Sloan loses his job; NBA loses the battle


Feb 10

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Sometimes you have an epiphany, and Jerry Sloan apparently had one Wednesday night when his Utah Jazz were losing to the Bulls.

Jerry realized the inmates had taken over the asylum, and this time the guards weren’t going to do anything about it. Deron Williams, so it seems from the reports of internal friction with Sloan, got the biggest coaching scalp of all–he got Jerry Sloan fired.

Williams vociferously denied any such thing and blamed media distortions, though reports were widespread in Utah he’d quit on the team and was pushing for Sloan’s ouster.

Though Williams really may be just a symbol of what is occurring in the NBA. Not that it’s anything new, but maybe more sophisticated and pernicious these days.

Sure, sure, I heard all the talk Thursday during Sloan’s farewell press conference of how Jazz management begged Jerry to stay and would have done anything and blah, blah, blah.

Yes, Larry Miller would have done anything. He wouldn’t have allowed an insurrection of this sort, just as he didn’t when Adrian Dantley tried it and Karl Malone tried it and Carlos Boozer was accused of it, though for Boozer it was more mistimed commemts. But Miller died two years ago this month, along with accountability, and Deron Williams took over the franchise.

Not only Williams, but Dwight Howard in Orlando and Carmelo Anthony in Denver and Chris Paul in New Orleans. It’s why, perhaps more than ever now, the NBA will have to fight to the end to have a form of NFL franchise tag to prevent not only the destruction of teams, but teams having to betray their better instincts to cater to their star players lest they all gather in just a few markets and turn the NBA into a few New York Yankees and a lot of Pittsburgh Pirates.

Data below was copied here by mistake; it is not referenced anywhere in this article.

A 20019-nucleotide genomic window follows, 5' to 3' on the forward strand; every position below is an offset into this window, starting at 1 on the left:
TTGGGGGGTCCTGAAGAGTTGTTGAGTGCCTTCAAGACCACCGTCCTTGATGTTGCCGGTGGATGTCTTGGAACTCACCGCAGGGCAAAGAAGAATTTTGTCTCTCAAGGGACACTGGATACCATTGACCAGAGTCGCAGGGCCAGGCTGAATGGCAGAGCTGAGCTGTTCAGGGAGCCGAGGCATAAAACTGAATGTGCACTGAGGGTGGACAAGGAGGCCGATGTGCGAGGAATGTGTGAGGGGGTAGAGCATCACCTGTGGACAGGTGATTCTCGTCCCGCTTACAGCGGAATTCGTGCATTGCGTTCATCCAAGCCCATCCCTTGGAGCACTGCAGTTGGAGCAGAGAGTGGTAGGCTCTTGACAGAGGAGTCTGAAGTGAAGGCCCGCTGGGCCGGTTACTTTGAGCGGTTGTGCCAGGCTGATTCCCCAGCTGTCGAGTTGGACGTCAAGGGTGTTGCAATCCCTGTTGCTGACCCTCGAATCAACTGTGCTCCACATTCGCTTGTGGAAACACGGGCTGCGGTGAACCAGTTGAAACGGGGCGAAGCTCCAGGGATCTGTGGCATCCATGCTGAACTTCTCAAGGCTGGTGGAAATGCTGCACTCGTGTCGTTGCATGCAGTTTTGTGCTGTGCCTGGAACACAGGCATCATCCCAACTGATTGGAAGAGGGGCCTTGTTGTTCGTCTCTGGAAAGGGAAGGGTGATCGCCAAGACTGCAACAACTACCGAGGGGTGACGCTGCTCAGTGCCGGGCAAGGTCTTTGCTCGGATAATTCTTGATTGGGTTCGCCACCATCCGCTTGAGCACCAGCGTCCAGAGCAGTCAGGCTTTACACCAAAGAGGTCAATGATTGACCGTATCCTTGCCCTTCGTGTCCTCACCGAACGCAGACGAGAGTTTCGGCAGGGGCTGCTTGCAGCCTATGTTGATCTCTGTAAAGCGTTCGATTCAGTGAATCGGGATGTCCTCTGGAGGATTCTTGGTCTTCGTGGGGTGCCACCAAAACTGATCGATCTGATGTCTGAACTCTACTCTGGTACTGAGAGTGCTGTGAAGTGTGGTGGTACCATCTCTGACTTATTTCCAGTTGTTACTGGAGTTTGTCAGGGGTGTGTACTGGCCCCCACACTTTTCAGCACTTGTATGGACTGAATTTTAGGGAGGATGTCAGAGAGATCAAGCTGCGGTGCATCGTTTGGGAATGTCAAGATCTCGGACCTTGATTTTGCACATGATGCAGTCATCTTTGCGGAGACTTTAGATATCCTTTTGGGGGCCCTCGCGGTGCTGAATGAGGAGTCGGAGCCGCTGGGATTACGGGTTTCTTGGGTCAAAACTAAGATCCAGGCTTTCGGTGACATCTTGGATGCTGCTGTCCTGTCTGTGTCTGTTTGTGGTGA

I think what Sloan saw was a player basically telling him to go to hell. Not that as Sloan said it hasn’t happened many times before, and Larry Kenon could tell you as well about the chair that whizzed by his head in the Bulls locker room once in Sloan’s first head coaching job.

No, Sloan wasn’t giving up anyone. He wasn’t going to dump this on Williams because that’s not Jerry and, really, it was about way more than just a player.

But because that player is the team’s best and can leave as a free agent after next season, his bosses have to sit there without saying anything. Jerry always had your back. For the first time in Utah, they apparently left his unprotected. Now, this is my speculation not having talked to Jerry since his apparent resignation. Though maybe I would have done the same thing if I were them as much as I would rather think I’d take the Clint Eastwood way.

There’s this notion that old school is out, which we hear every decade or so, and the league’s nascent talents need fresh, young voices. But since when is accountability and responsibility passe’? Since when is discipline and professionalism unnecessary. Since when is respect unimportant? 

I happened to have dinner with Sloan Wednesday night.

Hardly formal or planned, but just like always.

Jerry hasn’t changed much—OK, not at all—from the McLeansboro farm kid he was. He’s the only NBA coach who eats pregame meals in the press room, where, yuck, media dine.

Wednesday it was some not so tender pork chops, potatoes and crunchy broccoli. Jerry was shoveling it in and I joked that he was in remarkable shape for someone who’d recently established a league record for eating press room meals for more than 45 years.